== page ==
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Which tense has been used in below sentences? Is it Present Perfect (Passive) Tense? If so, then why is there no agent?

Below activities are not done by someone. Activities have happened in the past and have present impact.

  1. At least two hydropower stations have been flooded at the site, forcing them to shut down.

  2. The water level in my city has increased up to 10 feet, due to heavy rain.

  3. My father has been injured in a car accident.

  4. Villages around the area have been cut off from the outside world, because there is no electricity.

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  • I edited the examples to improve their grammar. I hope I did not affect the aspects of their grammar that the original poster was asking about.
    – Jasper
    Sep 26 '14 at 20:47
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These sentences are indeed cast in the present perfect passive.

In a passive sentence, the Agent may be expressed with a preposition phrase headed by by, but that expression is syntactically optional: the sentence is formally complete without it.

The primary function of the passive is to ignore the Agent, or to push the Agent to the margin of the utterance. There may be any number of reasons for this: the speaker may not know who the Agent is, or may not be interested in who the Agent is, or the Agent may be inferrable by hearers from the knowledge which the speaker and hearers share.

  • For instance, your first sentence is probably embedded in a larger discourse or a world-situation in which heavy rains or some sort of outflow blockage has led to the flooding.

What is of interest to the speaker of these sentences is the fact of flooding or rise in water levels or accident or power failure, not who or what caused these events.

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1) Present perfect tense, active voice.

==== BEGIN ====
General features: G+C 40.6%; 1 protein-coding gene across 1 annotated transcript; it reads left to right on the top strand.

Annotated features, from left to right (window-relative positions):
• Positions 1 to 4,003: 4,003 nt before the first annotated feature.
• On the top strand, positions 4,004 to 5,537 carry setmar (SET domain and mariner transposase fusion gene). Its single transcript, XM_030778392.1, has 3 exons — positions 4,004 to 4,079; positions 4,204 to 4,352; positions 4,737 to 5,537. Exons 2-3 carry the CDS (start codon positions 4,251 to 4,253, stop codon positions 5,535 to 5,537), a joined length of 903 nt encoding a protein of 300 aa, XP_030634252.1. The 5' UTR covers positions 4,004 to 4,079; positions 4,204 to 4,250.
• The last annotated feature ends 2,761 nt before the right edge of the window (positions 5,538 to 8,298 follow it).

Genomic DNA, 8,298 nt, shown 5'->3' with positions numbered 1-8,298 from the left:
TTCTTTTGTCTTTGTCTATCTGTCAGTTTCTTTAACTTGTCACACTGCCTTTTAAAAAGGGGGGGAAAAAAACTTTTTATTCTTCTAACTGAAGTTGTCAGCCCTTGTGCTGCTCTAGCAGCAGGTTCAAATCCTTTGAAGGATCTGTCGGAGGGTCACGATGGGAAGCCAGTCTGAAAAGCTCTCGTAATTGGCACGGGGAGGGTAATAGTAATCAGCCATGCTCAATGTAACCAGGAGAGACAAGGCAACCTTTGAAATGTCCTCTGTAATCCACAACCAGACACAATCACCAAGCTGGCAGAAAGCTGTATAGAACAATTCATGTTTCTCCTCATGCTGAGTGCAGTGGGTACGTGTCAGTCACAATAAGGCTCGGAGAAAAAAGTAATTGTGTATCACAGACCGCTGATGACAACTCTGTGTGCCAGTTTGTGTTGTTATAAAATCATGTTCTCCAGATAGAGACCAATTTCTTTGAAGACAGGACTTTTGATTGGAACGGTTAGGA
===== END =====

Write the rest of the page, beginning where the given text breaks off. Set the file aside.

2) "The water levels in my city have been increased by up to 10 ft due to heavy rain." Present perfect tense, passive voice.

3) Present perfect tense, passive voice.

4) Villages (in?) around the area have been cut off from the outside world because of no electricity.
First off, be careful how you use "around" and "in". "Villages around the area" means villages that surround a certain location (for example, an area where a UFO crashed).
Secondly, "no electricity" is probably incorrect in this sense. To say that "x is because of no y" is to say that "the cause of x is definitely not any instance of y". Ex. That bite mark was left by no dog. It was a vampire!
You probably meant to say "power outages", or "power failures", or perhaps even "a lack of electricity", although that last one implies that the supply is there, but there isn't enough of it.

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  • ....have been increased by 10 ft... OR ...have been increased up to 10 ft where we are talking about a mark?
    – Maulik V
    Aug 5 '14 at 7:32
  • Point taken. It would depend on whether the writer meant that the water levels "were increased to the 10 ft mark, up from the previous level", or "were increased by amounts in between 0 to 10 ft, depending on the particular area". Although, I have to say "increased up to the 10 ft mark" feels redundant in its use of "up" after "increase".
    – LiveMynd
    Aug 5 '14 at 7:38
  • The writer is clear about it! The water levels are measured and there's a mark. The level reached up to 10 ft mark! :)
    – Maulik V
    Aug 5 '14 at 7:41
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    I'd suggest leaving out "the" and "been" from #2 - instead just say "Water levels in my city have increased by up to 10ft due to heavy rain." Otherwise it sounds like the heavy rain consciously chose to raise the water level - that's not the case, it's just a passive result.
    – mc01
    Aug 5 '14 at 22:33

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